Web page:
Hello Cruel World
Monday, October 28, 2002
A poem of love & beauty, regret, despair & fear.
In part his regret is for the breakdown in religious faith in the west,
of which he remembers the good parts, perhaps never having
been very badly affected by the bad parts.
Many people still feel that you can't find meaning in life or a moral
centre without some sort of organized religion/ideology. Alas,
there doesn't seem to be general agreement about just which one,
which leads to even more 'armies clash[ing]'. It is depressing
that so many humans still feel that they need some sort of official
imprimatur [sacred or profane], without which they have 'neither joy,
nor love, nor light, /Nor certitude, nor peace, nor help for pain' and
far more depressing still that - supposedly in search of these -
so much pain, such lack of peace and destruction of joy, love &
light is created (check out William Blake sometime on this if you have
a month or two spare).
Link to this poem at www.poets.org.
Here you will be able to find more about the poet, as well as many
other poets & their poetry.
Dover Beach (1867)
by Matthew Arnold
The sea is calm tonight.
The tide is full, the moon lies fair
Upon the straits; on the French coast the light
Gleams and is gone; the cliffs of England stand,
Glimmering and vast, out in the tranquil bay.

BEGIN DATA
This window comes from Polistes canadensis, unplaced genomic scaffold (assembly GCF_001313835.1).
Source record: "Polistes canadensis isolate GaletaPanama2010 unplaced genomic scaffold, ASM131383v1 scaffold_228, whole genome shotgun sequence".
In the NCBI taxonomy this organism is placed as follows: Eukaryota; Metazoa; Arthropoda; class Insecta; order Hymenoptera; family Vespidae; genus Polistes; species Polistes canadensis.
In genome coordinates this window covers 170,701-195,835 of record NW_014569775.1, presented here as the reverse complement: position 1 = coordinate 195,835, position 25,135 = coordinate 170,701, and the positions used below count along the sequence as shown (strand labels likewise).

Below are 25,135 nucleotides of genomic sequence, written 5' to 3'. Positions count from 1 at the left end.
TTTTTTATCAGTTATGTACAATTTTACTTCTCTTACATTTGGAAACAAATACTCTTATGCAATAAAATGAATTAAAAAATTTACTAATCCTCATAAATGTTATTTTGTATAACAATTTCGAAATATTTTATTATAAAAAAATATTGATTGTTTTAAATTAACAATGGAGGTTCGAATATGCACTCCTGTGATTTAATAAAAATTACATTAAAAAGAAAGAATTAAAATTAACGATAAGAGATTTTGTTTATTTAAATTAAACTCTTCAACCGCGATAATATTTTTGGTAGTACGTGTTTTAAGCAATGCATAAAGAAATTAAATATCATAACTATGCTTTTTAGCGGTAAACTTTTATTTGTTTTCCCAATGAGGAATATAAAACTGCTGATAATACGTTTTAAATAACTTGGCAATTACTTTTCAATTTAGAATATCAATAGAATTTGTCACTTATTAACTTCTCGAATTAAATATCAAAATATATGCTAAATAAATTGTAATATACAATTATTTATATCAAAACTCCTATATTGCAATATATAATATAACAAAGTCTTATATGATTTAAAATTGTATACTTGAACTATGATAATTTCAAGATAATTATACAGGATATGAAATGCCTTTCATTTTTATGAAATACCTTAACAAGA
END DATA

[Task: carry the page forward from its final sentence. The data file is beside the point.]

Come to the window, sweet is the night air!
Only, from the long line of spray
Where the sea meets the moon-blanched land,
Listen! you hear the grating roar
Of pebbles which the waves draw back, and fling,
At their return, up the high strand,
Begin, and cease, and then again begin,
With tremulous cadence slow, and bring
The eternal note of sadness in.
Sophocles long ago
Heard it on the Aegean, and it brought
Into his mind the turbid ebb and flow
Of human misery; we
Find also in the sound a thought,
Hearing it by this distant northern sea.
The Sea of Faith
Was once, too, at the full, and round earth's shore
Lay like the folds of a bright girdle furled.
But now I only hear
Its melancholy, long, withdrawing roar,
Retreating, to the breath
Of the night-wind, down the vast edges drear
And naked shingles of the world.
Ah, love, let us be true
To one another! for the world, which seems
To lie before us like a land of dreams,
So various, so beautiful, so new,
Hath really neither joy, nor love, nor light,
Nor certitude, nor peace, nor help for pain;
And we are here as on a darkling plain
Swept with confused alarms of struggle and flight,
Where ignorant armies clash by night.
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Australia, New South Wales, Sydney, English, photography, reading, natural history, land use, town planning, sustainability.